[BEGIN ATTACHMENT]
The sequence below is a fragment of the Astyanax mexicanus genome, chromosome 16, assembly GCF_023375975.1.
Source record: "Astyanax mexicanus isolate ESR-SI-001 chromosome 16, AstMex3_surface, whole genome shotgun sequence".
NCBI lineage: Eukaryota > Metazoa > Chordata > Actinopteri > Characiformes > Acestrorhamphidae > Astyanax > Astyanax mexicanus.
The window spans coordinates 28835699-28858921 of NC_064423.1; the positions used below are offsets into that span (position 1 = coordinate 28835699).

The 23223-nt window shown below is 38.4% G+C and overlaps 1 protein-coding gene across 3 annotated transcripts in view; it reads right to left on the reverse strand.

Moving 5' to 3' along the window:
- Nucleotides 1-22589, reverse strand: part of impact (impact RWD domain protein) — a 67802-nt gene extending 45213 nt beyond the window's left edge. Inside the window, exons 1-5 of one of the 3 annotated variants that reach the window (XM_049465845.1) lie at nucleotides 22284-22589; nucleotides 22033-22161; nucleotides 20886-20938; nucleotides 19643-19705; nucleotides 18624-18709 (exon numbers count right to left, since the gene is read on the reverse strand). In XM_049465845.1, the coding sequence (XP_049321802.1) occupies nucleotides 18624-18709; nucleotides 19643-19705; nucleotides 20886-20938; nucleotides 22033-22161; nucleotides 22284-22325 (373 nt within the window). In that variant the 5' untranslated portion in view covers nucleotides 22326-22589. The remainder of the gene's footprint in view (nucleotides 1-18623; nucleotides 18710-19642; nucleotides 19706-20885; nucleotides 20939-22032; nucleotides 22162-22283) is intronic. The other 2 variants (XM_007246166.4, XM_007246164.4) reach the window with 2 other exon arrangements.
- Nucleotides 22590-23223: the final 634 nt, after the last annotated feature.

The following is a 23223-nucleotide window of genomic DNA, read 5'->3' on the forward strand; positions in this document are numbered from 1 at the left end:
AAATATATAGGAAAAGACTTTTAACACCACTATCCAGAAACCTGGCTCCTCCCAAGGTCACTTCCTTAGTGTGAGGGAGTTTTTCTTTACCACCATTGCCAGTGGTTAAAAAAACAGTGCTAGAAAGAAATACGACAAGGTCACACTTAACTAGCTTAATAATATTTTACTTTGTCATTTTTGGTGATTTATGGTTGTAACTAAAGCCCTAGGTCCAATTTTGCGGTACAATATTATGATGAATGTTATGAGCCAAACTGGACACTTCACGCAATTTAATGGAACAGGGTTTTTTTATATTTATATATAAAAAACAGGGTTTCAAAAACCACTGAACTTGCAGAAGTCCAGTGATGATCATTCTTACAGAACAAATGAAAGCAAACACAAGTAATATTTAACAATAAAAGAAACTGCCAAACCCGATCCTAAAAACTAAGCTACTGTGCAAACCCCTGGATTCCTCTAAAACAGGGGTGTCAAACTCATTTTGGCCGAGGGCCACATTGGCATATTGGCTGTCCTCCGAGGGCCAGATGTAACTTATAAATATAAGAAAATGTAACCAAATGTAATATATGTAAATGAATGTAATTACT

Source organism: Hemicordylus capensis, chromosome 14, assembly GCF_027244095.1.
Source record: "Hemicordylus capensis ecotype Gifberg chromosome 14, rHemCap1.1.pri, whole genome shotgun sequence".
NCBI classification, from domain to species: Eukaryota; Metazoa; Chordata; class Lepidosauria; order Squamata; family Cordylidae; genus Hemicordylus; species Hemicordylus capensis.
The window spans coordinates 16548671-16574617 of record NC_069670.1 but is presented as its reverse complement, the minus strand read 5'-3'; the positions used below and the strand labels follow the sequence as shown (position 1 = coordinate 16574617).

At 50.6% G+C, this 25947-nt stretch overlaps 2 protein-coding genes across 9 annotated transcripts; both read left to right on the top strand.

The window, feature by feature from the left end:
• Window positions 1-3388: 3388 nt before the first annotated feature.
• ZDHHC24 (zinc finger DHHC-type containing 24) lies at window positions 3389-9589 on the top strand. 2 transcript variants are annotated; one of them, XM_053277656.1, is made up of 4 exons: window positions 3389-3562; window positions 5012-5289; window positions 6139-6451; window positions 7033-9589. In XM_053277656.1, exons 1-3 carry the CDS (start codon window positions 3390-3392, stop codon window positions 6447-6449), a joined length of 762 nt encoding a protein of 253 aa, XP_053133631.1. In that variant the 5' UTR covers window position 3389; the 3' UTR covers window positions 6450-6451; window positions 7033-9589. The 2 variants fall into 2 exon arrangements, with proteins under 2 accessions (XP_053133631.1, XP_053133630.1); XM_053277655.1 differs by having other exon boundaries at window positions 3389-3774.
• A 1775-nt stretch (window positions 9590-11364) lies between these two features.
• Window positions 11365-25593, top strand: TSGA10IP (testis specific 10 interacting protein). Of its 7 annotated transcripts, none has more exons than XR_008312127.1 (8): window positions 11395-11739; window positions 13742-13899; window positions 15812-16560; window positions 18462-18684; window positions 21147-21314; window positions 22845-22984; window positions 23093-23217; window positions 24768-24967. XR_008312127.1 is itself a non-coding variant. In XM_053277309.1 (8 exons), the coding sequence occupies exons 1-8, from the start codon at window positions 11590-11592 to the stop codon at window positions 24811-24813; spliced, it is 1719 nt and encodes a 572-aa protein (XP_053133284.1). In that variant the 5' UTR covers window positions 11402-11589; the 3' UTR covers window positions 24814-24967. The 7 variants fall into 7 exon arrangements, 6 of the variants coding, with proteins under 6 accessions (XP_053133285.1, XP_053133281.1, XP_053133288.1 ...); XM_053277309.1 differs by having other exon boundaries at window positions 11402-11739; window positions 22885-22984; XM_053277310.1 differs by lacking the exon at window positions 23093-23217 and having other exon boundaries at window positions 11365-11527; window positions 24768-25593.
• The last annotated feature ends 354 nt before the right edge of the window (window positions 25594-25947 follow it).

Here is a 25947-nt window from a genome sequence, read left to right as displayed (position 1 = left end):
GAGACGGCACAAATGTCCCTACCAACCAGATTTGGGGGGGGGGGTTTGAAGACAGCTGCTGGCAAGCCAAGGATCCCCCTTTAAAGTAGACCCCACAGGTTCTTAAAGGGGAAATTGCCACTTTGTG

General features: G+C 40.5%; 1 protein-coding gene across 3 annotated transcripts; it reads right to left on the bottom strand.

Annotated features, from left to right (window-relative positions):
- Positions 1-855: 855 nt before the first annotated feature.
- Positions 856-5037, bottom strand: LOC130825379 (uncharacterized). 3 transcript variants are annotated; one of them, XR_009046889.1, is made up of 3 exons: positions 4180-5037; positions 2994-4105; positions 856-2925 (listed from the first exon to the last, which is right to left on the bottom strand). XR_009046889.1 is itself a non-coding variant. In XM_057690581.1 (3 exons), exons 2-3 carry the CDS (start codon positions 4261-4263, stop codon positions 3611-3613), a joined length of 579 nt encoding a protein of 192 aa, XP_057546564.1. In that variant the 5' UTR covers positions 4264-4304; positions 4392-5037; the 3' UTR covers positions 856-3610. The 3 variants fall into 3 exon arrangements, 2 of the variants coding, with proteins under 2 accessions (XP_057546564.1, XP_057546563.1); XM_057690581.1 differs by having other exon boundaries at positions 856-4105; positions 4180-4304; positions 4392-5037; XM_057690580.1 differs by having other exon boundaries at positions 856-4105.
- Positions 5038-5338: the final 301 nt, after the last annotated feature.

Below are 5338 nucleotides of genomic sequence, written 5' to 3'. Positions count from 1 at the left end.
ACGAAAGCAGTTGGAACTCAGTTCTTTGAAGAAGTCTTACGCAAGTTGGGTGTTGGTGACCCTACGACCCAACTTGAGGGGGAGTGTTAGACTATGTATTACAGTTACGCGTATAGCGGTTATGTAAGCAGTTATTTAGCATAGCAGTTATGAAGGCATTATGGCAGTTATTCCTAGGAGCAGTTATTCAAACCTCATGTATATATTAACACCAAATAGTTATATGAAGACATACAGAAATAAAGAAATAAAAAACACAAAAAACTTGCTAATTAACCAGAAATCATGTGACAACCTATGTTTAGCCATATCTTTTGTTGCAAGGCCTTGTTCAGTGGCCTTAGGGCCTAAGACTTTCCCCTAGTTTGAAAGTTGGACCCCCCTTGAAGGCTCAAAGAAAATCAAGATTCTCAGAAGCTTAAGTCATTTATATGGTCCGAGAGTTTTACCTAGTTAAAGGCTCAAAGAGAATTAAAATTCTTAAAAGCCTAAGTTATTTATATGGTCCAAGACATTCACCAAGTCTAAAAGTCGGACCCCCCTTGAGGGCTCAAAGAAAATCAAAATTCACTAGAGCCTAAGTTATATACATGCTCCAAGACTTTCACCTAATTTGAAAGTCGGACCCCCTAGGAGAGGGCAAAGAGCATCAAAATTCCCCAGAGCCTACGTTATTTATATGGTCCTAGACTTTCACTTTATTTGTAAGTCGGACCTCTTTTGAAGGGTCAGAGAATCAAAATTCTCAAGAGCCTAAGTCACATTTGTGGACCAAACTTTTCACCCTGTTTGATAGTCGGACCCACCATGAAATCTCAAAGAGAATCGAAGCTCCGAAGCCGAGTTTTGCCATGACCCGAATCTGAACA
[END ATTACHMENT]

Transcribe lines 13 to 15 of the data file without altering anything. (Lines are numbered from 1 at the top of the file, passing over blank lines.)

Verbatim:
NCBI classification, from domain to species: Eukaryota; Metazoa; Chordata; class Lepidosauria; order Squamata; family Cordylidae; genus Hemicordylus; species Hemicordylus capensis.
The window spans coordinates 16548671-16574617 of record NC_069670.1 but is presented as its reverse complement, the minus strand read 5'-3'; the positions used below and the strand labels follow the sequence as shown (position 1 = coordinate 16574617).

At 50.6% G+C, this 25947-nt stretch overlaps 2 protein-coding genes across 9 annotated transcripts; both read left to right on the top strand.